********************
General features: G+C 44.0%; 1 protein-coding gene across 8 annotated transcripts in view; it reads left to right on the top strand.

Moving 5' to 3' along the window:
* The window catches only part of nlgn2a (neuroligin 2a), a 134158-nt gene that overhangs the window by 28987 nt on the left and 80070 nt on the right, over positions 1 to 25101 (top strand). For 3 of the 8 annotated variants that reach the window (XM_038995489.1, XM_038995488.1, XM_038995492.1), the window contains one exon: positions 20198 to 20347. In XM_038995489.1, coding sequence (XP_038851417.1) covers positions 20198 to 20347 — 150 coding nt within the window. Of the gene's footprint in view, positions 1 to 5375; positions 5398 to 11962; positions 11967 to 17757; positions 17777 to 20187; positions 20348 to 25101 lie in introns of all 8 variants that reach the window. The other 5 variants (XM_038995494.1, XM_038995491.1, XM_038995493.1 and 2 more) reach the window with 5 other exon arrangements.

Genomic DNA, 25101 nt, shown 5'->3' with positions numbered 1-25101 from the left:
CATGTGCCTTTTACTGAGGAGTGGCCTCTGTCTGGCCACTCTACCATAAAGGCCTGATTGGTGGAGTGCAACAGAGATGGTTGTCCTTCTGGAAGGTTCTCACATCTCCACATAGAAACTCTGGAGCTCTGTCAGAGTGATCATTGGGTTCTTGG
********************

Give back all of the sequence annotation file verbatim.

General features: G+C 44.0%; 1 protein-coding gene across 8 annotated transcripts in view; it reads left to right on the top strand.

Moving 5' to 3' along the window:
* The window catches only part of nlgn2a (neuroligin 2a), a 134158-nt gene that overhangs the window by 28987 nt on the left and 80070 nt on the right, over positions 1 to 25101 (top strand). For 3 of the 8 annotated variants that reach the window (XM_038995489.1, XM_038995488.1, XM_038995492.1), the window contains one exon: positions 20198 to 20347. In XM_038995489.1, coding sequence (XP_038851417.1) covers positions 20198 to 20347 — 150 coding nt within the window. Of the gene's footprint in view, positions 1 to 5375; positions 5398 to 11962; positions 11967 to 17757; positions 17777 to 20187; positions 20348 to 25101 lie in introns of all 8 variants that reach the window. The other 5 variants (XM_038995494.1, XM_038995491.1, XM_038995493.1 and 2 more) reach the window with 5 other exon arrangements.

Genomic DNA, 25101 nt, shown 5'->3' with positions numbered 1-25101 from the left:
CATGTGCCTTTTACTGAGGAGTGGCCTCTGTCTGGCCACTCTACCATAAAGGCCTGATTGGTGGAGTGCAACAGAGATGGTTGTCCTTCTGGAAGGTTCTCACATCTCCACATAGAAACTCTGGAGCTCTGTCAGAGTGATCATTGGGTTCTTGG